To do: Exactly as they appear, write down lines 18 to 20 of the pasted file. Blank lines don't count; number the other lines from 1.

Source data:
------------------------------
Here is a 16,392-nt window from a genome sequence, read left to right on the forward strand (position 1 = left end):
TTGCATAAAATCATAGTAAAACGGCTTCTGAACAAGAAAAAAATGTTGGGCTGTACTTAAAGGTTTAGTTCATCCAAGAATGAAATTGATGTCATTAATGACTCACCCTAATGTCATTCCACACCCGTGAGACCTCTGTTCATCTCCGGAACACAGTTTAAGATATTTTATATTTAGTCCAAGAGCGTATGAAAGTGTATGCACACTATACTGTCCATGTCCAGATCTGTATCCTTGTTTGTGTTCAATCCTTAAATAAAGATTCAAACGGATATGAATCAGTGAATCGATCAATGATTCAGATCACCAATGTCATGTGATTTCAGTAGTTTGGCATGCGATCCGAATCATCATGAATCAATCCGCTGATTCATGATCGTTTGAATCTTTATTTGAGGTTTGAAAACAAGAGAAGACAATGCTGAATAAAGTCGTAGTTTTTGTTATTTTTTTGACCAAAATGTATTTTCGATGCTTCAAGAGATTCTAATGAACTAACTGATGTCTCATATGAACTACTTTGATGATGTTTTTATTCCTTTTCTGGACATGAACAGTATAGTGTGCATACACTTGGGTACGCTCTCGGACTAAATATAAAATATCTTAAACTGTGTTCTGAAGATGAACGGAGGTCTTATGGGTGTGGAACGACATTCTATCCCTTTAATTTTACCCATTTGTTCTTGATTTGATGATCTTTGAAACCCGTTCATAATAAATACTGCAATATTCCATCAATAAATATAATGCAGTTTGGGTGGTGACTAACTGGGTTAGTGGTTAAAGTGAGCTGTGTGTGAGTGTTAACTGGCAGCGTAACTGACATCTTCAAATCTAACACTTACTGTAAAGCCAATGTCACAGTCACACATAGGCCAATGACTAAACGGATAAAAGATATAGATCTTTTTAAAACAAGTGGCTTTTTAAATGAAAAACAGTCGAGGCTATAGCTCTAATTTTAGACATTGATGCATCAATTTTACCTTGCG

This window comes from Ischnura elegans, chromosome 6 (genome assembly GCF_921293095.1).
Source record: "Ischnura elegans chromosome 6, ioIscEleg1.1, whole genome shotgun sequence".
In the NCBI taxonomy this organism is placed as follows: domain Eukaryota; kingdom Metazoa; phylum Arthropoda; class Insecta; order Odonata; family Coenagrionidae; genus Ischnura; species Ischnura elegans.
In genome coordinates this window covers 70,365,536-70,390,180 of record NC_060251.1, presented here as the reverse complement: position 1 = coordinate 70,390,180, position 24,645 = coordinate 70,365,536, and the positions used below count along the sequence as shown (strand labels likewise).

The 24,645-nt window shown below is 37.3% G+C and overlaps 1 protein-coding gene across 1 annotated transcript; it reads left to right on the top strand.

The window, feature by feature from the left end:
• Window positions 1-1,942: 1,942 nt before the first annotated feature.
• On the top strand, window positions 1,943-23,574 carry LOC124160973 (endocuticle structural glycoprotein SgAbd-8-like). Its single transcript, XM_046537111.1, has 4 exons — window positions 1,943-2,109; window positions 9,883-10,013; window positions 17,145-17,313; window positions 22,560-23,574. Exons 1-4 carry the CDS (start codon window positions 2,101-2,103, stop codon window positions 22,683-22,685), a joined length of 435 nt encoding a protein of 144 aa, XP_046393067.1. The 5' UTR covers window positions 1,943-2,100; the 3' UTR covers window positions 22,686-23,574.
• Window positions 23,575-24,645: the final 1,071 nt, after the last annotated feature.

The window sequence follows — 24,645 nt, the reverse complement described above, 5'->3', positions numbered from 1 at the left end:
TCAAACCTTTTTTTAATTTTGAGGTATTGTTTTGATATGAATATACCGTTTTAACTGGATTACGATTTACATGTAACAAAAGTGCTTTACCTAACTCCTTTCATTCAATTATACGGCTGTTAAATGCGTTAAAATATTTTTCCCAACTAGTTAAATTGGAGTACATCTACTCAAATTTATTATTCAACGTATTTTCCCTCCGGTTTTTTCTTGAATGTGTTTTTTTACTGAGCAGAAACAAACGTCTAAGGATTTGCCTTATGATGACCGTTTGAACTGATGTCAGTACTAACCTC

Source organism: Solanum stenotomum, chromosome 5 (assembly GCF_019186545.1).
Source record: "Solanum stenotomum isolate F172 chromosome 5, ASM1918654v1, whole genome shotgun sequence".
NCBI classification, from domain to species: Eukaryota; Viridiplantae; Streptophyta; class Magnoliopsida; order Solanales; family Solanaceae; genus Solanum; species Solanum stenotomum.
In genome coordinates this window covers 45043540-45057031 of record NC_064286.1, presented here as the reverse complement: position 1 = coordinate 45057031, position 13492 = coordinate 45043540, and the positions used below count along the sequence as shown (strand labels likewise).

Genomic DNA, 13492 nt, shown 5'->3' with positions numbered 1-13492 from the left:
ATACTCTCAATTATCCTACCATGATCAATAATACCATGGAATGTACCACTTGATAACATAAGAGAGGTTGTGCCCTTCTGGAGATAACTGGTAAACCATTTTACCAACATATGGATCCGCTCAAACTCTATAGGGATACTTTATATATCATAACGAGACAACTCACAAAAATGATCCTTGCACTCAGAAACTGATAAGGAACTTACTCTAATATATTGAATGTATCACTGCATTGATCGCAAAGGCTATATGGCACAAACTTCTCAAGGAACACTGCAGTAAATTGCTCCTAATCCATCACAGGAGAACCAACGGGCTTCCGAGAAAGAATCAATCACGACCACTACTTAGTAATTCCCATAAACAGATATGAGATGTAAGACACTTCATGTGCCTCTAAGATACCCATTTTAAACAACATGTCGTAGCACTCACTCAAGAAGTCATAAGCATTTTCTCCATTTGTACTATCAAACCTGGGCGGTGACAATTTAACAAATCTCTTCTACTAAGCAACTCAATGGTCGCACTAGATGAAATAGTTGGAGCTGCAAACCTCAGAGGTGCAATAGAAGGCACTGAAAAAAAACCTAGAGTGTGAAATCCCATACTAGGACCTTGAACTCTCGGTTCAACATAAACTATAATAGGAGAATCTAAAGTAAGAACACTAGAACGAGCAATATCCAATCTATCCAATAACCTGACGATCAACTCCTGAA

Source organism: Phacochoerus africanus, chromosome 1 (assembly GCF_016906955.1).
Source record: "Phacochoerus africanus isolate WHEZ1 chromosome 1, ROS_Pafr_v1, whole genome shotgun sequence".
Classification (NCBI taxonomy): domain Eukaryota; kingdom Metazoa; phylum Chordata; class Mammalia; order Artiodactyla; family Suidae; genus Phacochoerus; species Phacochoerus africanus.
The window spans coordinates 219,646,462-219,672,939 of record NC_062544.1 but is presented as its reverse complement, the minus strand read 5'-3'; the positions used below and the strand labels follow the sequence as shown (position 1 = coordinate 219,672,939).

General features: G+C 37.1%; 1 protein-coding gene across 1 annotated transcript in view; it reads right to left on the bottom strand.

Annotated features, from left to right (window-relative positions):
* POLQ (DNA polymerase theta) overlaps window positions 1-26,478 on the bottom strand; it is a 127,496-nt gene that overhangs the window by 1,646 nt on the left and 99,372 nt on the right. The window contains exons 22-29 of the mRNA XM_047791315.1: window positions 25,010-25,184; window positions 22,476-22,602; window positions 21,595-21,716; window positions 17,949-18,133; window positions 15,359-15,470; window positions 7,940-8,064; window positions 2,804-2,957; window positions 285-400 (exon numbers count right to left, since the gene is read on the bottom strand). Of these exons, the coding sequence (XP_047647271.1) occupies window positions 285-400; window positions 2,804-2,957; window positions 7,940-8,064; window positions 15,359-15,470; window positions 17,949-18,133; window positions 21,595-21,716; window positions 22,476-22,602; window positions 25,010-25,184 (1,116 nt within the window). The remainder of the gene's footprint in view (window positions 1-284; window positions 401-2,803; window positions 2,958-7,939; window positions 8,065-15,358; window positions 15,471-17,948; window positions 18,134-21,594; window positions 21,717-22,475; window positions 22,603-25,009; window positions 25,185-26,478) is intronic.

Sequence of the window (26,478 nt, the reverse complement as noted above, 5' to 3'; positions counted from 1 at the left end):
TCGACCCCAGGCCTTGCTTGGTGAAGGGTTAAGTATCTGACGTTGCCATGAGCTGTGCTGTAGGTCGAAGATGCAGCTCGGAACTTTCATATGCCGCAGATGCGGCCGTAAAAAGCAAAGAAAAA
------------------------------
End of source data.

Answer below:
Genomic DNA, 13492 nt, shown 5'->3' with positions numbered 1-13492 from the left:
ATACTCTCAATTATCCTACCATGATCAATAATACCATGGAATGTACCACTTGATAACATAAGAGAGGTTGTGCCCTTCTGGAGATAACTGGTAAACCATTTTACCAACATATGGATCCGCTCAAACTCTATAGGGATACTTTATATATCATAACGAGACAACTCACAAAAATGATCCTTGCACTCAGAAACTGATAAGGAACTTACTCTAATATATTGAATGTATCACTGCATTGATCGCAAAGGCTATATGGCACAAACTTCTCAAGGAACACTGCAGTAAATTGCTCCTAATCCATCACAGGAGAACCAACGGGCTTCCGAGAAAGAATCAATCACGACCACTACTTAGTAATTCCCATAAACAGATATGAGATGTAAGACACTTCATGTGCCTCTAAGATACCCATTTTAAACAACATGTCGTAGCACTCACTCAAGAAGTCATAAGCATTTTCTCCATTTGTACTATCAAACCTGGGCGGTGACAATTTAACAAATCTCTTCTACTAAGCAACTCAATGGTCGCACTAGATGAAATAGTTGGAGCTGCAAACCTCAGAGGTGCAATAGAAGGCACTGAAAAAAAACCTAGAGTGTGAAATCCCATACTAGGACCTTGAACTCTCGGTTCAACATAAACTATAATAGGAGAATCTAAAGTAAGAACACTAGAACGAGCAATATCCAATCTATCCAATAACCTGACGATCAACTCCTGAA

Source organism: Phacochoerus africanus, chromosome 1 (assembly GCF_016906955.1).